Delaware Display Group LLC et al v. Lenovo Group Ltd. et al

Filing 365

MEMORANDUM OPINION regarding MOTION to Preclude Expert Testimony of Patrick F. Kennedy, Ph.D. (D.I. 293 in C.A. 13-2108-RGA, D.I. 376 in C.A. 13-2109-RGA, and D.I. 265 in C.A. 13-2112-RGA). Signed by Judge Richard G. Andrews on 1/18/2017. Associated Cases: 1:13-cv-02108-RGA, 1:13-cv-02109-RGA, 1:13-cv-02112-RGA(nms)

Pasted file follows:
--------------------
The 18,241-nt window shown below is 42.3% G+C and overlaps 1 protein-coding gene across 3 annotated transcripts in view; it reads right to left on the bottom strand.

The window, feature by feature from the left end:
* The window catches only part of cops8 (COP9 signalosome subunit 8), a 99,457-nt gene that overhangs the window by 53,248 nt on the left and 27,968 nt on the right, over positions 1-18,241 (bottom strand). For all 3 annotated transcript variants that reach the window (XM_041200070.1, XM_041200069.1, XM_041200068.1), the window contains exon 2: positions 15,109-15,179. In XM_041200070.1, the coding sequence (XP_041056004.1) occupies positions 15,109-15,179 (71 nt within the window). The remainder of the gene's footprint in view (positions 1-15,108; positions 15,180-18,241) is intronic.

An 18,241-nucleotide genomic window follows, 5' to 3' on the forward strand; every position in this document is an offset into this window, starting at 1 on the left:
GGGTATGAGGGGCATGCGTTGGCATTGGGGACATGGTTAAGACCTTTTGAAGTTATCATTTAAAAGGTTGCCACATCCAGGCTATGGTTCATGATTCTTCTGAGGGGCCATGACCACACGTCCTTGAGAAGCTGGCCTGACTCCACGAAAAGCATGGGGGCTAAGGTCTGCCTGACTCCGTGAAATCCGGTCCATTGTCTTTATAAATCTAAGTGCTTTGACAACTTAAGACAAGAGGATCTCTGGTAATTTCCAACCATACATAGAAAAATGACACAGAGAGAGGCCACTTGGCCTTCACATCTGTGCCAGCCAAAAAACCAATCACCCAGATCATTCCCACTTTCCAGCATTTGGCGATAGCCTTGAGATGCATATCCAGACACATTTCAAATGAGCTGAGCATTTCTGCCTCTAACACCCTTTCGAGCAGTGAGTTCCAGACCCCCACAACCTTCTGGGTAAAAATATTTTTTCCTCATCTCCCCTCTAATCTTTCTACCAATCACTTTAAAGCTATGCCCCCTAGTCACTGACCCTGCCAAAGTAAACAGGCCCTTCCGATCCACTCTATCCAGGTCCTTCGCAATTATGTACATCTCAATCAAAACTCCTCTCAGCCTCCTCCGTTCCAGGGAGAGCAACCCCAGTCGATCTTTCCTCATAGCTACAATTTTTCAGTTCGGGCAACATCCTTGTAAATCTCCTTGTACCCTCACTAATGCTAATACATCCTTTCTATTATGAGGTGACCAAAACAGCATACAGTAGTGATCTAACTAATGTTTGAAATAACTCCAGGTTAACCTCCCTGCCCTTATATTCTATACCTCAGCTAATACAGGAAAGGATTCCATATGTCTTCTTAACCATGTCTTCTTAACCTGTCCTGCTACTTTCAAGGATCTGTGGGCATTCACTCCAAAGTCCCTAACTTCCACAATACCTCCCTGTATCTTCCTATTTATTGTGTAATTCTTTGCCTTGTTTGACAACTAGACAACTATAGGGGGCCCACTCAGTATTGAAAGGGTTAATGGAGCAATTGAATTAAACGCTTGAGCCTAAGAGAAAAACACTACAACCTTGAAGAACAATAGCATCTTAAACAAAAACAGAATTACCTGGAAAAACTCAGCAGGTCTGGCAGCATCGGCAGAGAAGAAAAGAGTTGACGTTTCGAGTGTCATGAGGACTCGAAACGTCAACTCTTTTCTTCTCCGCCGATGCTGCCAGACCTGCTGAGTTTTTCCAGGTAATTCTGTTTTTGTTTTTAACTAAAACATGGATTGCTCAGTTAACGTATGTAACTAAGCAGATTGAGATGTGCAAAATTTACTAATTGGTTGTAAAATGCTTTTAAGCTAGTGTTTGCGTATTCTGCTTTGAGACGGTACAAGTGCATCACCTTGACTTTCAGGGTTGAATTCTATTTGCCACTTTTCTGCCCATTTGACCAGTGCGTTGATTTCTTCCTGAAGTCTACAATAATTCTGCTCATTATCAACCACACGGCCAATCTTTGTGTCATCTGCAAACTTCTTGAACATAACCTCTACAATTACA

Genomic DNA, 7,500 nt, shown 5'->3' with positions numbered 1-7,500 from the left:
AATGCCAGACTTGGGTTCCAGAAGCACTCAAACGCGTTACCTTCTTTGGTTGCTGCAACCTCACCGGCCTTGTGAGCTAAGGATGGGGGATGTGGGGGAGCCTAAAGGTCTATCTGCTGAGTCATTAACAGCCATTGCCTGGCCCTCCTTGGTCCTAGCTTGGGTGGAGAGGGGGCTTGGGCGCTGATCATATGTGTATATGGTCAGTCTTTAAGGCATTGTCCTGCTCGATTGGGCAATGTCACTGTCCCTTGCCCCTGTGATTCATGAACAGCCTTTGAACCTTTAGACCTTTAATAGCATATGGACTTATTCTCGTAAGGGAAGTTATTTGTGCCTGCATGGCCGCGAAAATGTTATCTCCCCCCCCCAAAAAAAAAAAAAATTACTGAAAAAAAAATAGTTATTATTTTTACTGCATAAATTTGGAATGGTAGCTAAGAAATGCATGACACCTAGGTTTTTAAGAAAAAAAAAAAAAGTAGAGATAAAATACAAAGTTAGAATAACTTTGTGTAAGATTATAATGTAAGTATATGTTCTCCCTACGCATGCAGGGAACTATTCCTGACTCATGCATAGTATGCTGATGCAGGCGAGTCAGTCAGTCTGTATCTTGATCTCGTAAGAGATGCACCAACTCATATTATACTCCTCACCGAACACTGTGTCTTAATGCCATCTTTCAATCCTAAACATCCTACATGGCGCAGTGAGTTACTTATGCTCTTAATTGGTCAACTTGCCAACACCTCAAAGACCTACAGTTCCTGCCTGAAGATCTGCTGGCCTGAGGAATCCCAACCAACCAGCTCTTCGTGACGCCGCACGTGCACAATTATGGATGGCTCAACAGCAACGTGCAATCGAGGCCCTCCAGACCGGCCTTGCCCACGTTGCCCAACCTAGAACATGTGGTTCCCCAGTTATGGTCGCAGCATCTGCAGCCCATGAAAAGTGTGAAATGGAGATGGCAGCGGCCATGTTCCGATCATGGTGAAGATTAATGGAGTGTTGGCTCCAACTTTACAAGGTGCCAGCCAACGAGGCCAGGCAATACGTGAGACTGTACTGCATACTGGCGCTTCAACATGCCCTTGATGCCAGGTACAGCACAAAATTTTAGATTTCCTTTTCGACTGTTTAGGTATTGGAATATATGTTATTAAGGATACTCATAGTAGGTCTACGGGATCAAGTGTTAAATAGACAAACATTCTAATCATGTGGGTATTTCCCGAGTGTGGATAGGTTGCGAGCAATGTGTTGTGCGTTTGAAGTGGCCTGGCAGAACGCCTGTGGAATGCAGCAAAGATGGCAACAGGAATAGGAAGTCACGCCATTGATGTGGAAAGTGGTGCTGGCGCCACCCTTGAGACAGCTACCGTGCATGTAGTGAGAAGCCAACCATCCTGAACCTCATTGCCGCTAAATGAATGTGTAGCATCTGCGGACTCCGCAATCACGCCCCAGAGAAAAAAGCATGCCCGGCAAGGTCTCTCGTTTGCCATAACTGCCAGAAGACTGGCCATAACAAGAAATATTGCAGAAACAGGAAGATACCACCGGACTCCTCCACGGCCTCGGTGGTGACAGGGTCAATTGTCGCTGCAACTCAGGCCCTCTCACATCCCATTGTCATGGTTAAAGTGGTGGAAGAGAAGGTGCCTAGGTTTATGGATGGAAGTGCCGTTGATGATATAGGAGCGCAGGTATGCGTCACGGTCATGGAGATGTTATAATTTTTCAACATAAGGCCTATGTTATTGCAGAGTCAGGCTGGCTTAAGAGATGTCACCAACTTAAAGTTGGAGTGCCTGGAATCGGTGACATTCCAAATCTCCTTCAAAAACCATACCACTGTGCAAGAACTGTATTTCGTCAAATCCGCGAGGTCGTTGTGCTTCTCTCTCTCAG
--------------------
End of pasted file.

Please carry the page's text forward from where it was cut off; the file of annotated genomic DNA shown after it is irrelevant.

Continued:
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IN THE UNITED STATES DISTRICT COURT FOR THE DISTRICT OF DELAWARE DELAWARE DISPLAY GROUP LLC and INNOVATIVE DISPLAY TECHNOLOGIES LLC, Plaintiffs, v. Civil Action No. 13-2108-RGA LENOVO GROUP LTD., LENOVO HOLDING CO., INC., and LENOVO (UNITED STATES) INC., Defendants. DELAWARE DISPLAY GROUP LLC and INNOVATIVE DISPLAY TECHNOLOGIES LLC, Plaintiffs, v. Civil Action No. 13-2109-RGA LG ELECTRONICS INC., LG ELECTRONICS USA, INC., LG DISPLAY CO. LTD., and LG DISPLAY AMERICA INC., Defendants. DELAWARE DISPLAY GROUP LLC and INNOVATIVE DISPLAY TECHNOLOGIES LLC, Plaintiffs, Civil Action No. 13-2112-RGA v. VIZIO, INC., Defendant. MEMORANDUM OPINION Brian E. Farnan, Esq., FARNAN LLP, Wilmington, DE; Patrick J. Conroy, Esq. (argued), James Perkins, Esq., BRAGALONE & CONROY PC, Dallas, Texas. Attorneys for Plaintiff David E. Moore, Esq., POTTER, ANDERSON & CORROON LLP, Wilmington, DE; Eric J. Klein, Esq., VINSON & ELKINS LLP, Dallas, Texas. Attorneys for Defendants Lenovo Group Ltd., Lenovo Holding Co., Inc., and Lenovo (United States) Inc. Benjamin Schladweiler, Esq., ROSS ARONSTAM & MORITZ LLP, Wilmington, DE; Jamie B. Beaber, Esq., Kfir Levy, Esq., MAYER BROWN LLP, Washington, D.C. Attorneys for Defendants LG Electronics Inc., LG Electronics USA, Inc., LG Display Co. Ltd., and LG Display America Inc. PilarG. Kraman, Esq., YOUNG, CONAWAY, STARGATT & TAYLOR, Wilmington, DE; Jason C. Lo, Esq. (argued), Raymond A. LaMagna, Esq., GIBSON, DUNN & CRUTCHER LLP, Los Angeles, California. Attorneys for Defendant Vizio, Inc. Januaryi 2017 2 A~~~ The plaintiff in these three related suits is Innovative Display Technologies LLC. There are three sets of Defendants: (1) in the 13-2108 action, Lenovo Group Ltd., Lenovo Holding Co., Inc., and Lenovo (United States) Inc.; (2) in the 13-2109 action, LG Electronics Inc., LG Electronics USA, Inc., LG Display Co. Ltd., and LG Display America, Inc.; and (3) in the 13-2112 action, Vizio, Inc. (collectively, "Defendants"). Presently before me is Defendants' Motion to Exclude Expert Testimony of Patrick F. Kennedy, Ph.D. (DJ. 376). 1 The motion is fully briefed. (DJ. 377; DJ. 431; D.I. 458). I held oral argument on October 24, 2016. I also held a Daubert hearing on November 18, 2016 ("Tr."). Plaintiffs damages expert, Patrick F. Kennedy, Ph.D. testified at the Daubert hearing. For the reasons stated below, I am denying the motion. A separate order consistent with this memorandum opinion follows. I. LEGAL STAND ARD Federal Rule of Evidence 702 sets out the requirements for expert witness testimony, stating that: A witness who is qualified as an expert by knowledge, skill, experience, training, or education may testify in the form of an opinion or otherwise if: (a) the expert's scientific, technical, or other specialized knowledge will help the trier of fact to understand the evidence or to determine a fact in issue; (b) the testimony is based on sufficient facts or data; (c) the testimony is the product ofreliable principles and methods; and (d) the expert has reliably applied the principles and methods to the facts of the case. Fed. R. Evid. 702. The Third Circuit has explained: Rule 702 embodies a trilogy of restrictions on expert testimony: qualification, reliability and fit. Qualification refers to the 1 Citations to "D.l. "are to the docket in C.A. No. 13-2109 unless otherwise noted. 3 I requirement that the witness possess specialized expertise. We have interpreted this requirement liberally, holding that "a broad range of knowledge, skills, and training qualify an expert." Secondly, the testimony must be reliable; it "must be based on the 'methods and procedures of science' rather than on 'subjective belief or unsupported speculation'; the expert must have 'good grounds' for his o[r] her belief. In sum, Daubert holds that an inquiry into the reliability of scientific evidence under Rule 702 requires a determination as to its scientific validity." Finally, Rule 702 requires that the expert testimony must fit the issues in the case. In other words, the expert's testimony must be relevant for the purposes of the case and must assist the trier of fact. The Supreme Court explained in Daubert that "Rule 702' s 'helpfulness' standard requires a valid scientific connection to the pertinent inquiry as a precondition to admissibility." By means of a so-called "Daubert hearing," the district court acts as a gatekeeper, preventing opinion testimony that does not meet the requirements of qualification, reliability and fit from reaching the jury. See Daubert ("Faced with a proffer of expert scientific testimony, then, the trial judge must determine at the outset, pursuant to Rule 104(a) [of the Federal Rules of Evidence] whether the expert is proposing to testify to (1) scientific knowledge that (2) will assist the trier of fact to understand or determine a fact in issue."). Schneider ex rel. Estate ofSchneider v. Fried, 320 F.3d 396, 404-05 (3d Cir. 2003) (footnote and internal citations omitted).2 The proponent of expert testimony must "demonstrate by a preponderance of evidence that the [expert's] opinions are reliable." Jn re Paoli R.R. Yard PCB Litig., 35 F.3d 717, 744 (3d Cir. 1994). "[E]stimating a reasonable royalty is not an exact science." Summit 6, LLC v. Samsung Elecs. Co., 802 F.3d 1283, 1296 (Fed. Cir. 2015). "The record may support a range of reasonable royalties, rather than a single value." (Id.) "Likewise, there may be more than one 2 The Court of Appeals wrote under an earlier version of Rule 702, but subsequent amendments to the rule were not intended to make any substantive change. 4 reliable method for estimating a reasonable royalty." (Id.). "All approaches have certain strengths and weaknesses, and, depending upon the facts, one or all may produce admissible testimony in a particular case." (Id.). "Because each case presents unique circumstances and facts, it is common for parties to choose different, reliable approaches in a single case and, when they do, the relative strengths and weaknesses of each approach may be exposed at trial or attacked during cross-examination." (Id.). "That one approach may better account for one aspect of a royalty estimation does not make other approaches inadmissible." (Id.). II. DISCUSSION Only two patents remain at issue in this case: U.S. Patent No. 7,537,370 (the '"370 Patent") and U.S. Patent No. 7,434,974 (the '"974 patent") (collectively, the "Asserted Patents"). (D.I. 375 at 6). Dr. Kennedy's understanding of the patented features is the following. The Asserted Patents relate to "general light emitting panel assembly configuration technology." (D.I. 378-1, Exh. 7 at p. 4). He understands the Asserted Patents to "relate generally to backlight units[] used in liquid crystal display[] screens, as well as to technology existing outside of the BLU, and extending into the LC module[]." (Id. at p. 6). He understands that infringement extends into LCMs, which are "components of the display screens in televisions, portable laptop computers, tablets, phones and other smaller screen devices." (Id.). He understands that the light generated by the BLU includes two types: cold-cathode fluorescent light and light emitting diodes. (Id. at pp. 6-7). This light could be placed "either directly behind the liquid crystal in an array or along the edges. (Id. at p. 7). This understanding is based on information from Plaintiffs technical expert, William Bohannon, from his independent research, review of the materials produced in this case, and conversations with the inventor. (Id. at p. 6). 5 Defendants move to exclude the opinions of Dr. Kennedy on the grounds that (1) he does not apportion for unpatented features and technology, (2) he improperly assigns 100% of his incremental profit to the licensor, and (3) he states an improper royalty rate for a portfolio license covering unasserted patents. (See generally D.I. 376). Having heard Dr. Kennedy testify as to his apportionment methodology, I believe that it is sufficiently reliable. His approach to determining the smallest salable patent-practicing unit was reasonable. (See Tr. 14:13-16, 15:17-24). He extensively analyzed the patented features and took out what he believed were unpatented features. (See Tr. 15:20-24, 20:2-21:3, 22:4-10, 41:9--42:1, 42:23--43:8, 71:18-19, 93:1-8; D.I. 378-1 at Exh. 7 pp. 30-31). He provided sufficient apportionment. (See id.). Defendants' own experts do not appear to adopt a substantially different approach. (See Tr. 17:9-15, 26:16-27:11; D.I. 432-3 at 64:23-25; D.I. 432-4 at 61:12-16; D.I. 432-5 at 52:16-18). There is no violation of the entire market value rule. Dr. Kennedy's testimony as to his incremental profit methodology is sufficiently reliable. He uses a logical approach to determine the royalty rate. (See Tr. 34: 10-39:20). He reliably factors out amounts that licensees would not pay for during a hypothetical negotiation. (See Tr. 29:5-20, 29:22-30:12, 30:13-31 :17; 32:11-22, 39:4-20, 55:3-56:4, 57:8-17, 66:12-16, 67:912). His analysis as a whole adequately apportions. (See id.). His approach appears to be consistent with that ofVizio's expert's. (See Tr. 59:3-24; D.I. 432-5 at 145:13-14). There is no impermissible rule of thumb. Dr. Kennedy's portfolio license methodology is also sufficiently reliable. His belief that during the hypothetical negotiation, one could get a license to both patents without there being royalty stacking, is logical. (Tr. 60:23-61:21, 103:6-104:7). His approach is consistent with 6 I I I that of Lenovo's expert. (Tr. 61 :22-24; D.I. 432-8 iii! 12, 28, 133, 145, 176). There is no f impermissible royalty stacking. In sum, Dr. Kennedy's methodology is sufficiently reliable to satisfy Rule 702. Defendants' concerns go to the weight that should be given to Dr. Kennedy's analysis, and not to its admissibility. See Summit 6, 802 F.3d at 1296. Defendants' motion is denied. III. I Conclusion A separate order will be entered. 7